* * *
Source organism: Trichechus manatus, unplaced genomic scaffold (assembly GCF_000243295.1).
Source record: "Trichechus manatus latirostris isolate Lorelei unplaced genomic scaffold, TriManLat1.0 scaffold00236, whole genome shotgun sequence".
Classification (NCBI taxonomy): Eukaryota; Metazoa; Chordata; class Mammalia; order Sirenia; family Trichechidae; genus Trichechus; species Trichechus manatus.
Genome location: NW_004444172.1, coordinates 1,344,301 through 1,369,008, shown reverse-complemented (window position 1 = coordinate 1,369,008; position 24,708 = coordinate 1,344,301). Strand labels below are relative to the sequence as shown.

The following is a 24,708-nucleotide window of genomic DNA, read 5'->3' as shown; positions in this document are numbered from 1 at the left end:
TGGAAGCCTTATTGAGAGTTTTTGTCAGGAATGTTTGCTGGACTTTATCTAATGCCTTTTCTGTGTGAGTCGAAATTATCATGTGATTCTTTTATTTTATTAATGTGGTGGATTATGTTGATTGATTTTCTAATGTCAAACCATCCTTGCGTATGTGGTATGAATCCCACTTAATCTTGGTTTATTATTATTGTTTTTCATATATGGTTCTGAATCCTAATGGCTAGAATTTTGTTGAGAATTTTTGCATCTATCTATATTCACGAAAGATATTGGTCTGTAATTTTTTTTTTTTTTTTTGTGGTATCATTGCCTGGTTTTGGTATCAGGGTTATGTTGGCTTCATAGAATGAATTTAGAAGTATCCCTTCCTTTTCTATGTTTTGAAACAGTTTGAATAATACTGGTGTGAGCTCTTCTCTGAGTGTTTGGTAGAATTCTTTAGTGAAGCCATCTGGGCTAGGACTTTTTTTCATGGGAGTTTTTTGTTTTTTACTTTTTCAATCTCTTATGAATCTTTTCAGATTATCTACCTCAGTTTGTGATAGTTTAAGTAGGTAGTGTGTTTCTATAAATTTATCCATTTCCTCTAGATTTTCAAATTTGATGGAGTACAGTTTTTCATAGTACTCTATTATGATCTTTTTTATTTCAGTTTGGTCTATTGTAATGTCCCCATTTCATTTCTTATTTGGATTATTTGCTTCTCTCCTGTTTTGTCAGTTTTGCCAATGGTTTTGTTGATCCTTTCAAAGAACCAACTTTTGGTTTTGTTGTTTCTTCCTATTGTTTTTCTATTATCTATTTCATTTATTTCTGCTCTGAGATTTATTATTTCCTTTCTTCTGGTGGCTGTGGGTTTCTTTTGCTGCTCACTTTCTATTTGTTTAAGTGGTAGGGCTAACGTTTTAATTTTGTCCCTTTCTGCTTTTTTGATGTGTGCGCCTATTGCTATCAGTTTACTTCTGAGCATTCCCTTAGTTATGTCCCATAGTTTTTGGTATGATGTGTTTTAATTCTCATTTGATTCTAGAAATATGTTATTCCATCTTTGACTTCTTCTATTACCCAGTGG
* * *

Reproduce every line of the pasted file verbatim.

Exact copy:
Source organism: Trichechus manatus, unplaced genomic scaffold (assembly GCF_000243295.1).
Source record: "Trichechus manatus latirostris isolate Lorelei unplaced genomic scaffold, TriManLat1.0 scaffold00236, whole genome shotgun sequence".
Classification (NCBI taxonomy): Eukaryota; Metazoa; Chordata; class Mammalia; order Sirenia; family Trichechidae; genus Trichechus; species Trichechus manatus.
Genome location: NW_004444172.1, coordinates 1,344,301 through 1,369,008, shown reverse-complemented (window position 1 = coordinate 1,369,008; position 24,708 = coordinate 1,344,301). Strand labels below are relative to the sequence as shown.

The following is a 24,708-nucleotide window of genomic DNA, read 5'->3' as shown; positions in this document are numbered from 1 at the left end:
TGGAAGCCTTATTGAGAGTTTTTGTCAGGAATGTTTGCTGGACTTTATCTAATGCCTTTTCTGTGTGAGTCGAAATTATCATGTGATTCTTTTATTTTATTAATGTGGTGGATTATGTTGATTGATTTTCTAATGTCAAACCATCCTTGCGTATGTGGTATGAATCCCACTTAATCTTGGTTTATTATTATTGTTTTTCATATATGGTTCTGAATCCTAATGGCTAGAATTTTGTTGAGAATTTTTGCATCTATCTATATTCACGAAAGATATTGGTCTGTAATTTTTTTTTTTTTTTTTGTGGTATCATTGCCTGGTTTTGGTATCAGGGTTATGTTGGCTTCATAGAATGAATTTAGAAGTATCCCTTCCTTTTCTATGTTTTGAAACAGTTTGAATAATACTGGTGTGAGCTCTTCTCTGAGTGTTTGGTAGAATTCTTTAGTGAAGCCATCTGGGCTAGGACTTTTTTTCATGGGAGTTTTTTGTTTTTTACTTTTTCAATCTCTTATGAATCTTTTCAGATTATCTACCTCAGTTTGTGATAGTTTAAGTAGGTAGTGTGTTTCTATAAATTTATCCATTTCCTCTAGATTTTCAAATTTGATGGAGTACAGTTTTTCATAGTACTCTATTATGATCTTTTTTATTTCAGTTTGGTCTATTGTAATGTCCCCATTTCATTTCTTATTTGGATTATTTGCTTCTCTCCTGTTTTGTCAGTTTTGCCAATGGTTTTGTTGATCCTTTCAAAGAACCAACTTTTGGTTTTGTTGTTTCTTCCTATTGTTTTTCTATTATCTATTTCATTTATTTCTGCTCTGAGATTTATTATTTCCTTTCTTCTGGTGGCTGTGGGTTTCTTTTGCTGCTCACTTTCTATTTGTTTAAGTGGTAGGGCTAACGTTTTAATTTTGTCCCTTTCTGCTTTTTTGATGTGTGCGCCTATTGCTATCAGTTTACTTCTGAGCATTCCCTTAGTTATGTCCCATAGTTTTTGGTATGATGTGTTTTAATTCTCATTTGATTCTAGAAATATGTTATTCCATCTTTGACTTCTTCTATTACCCAGTGG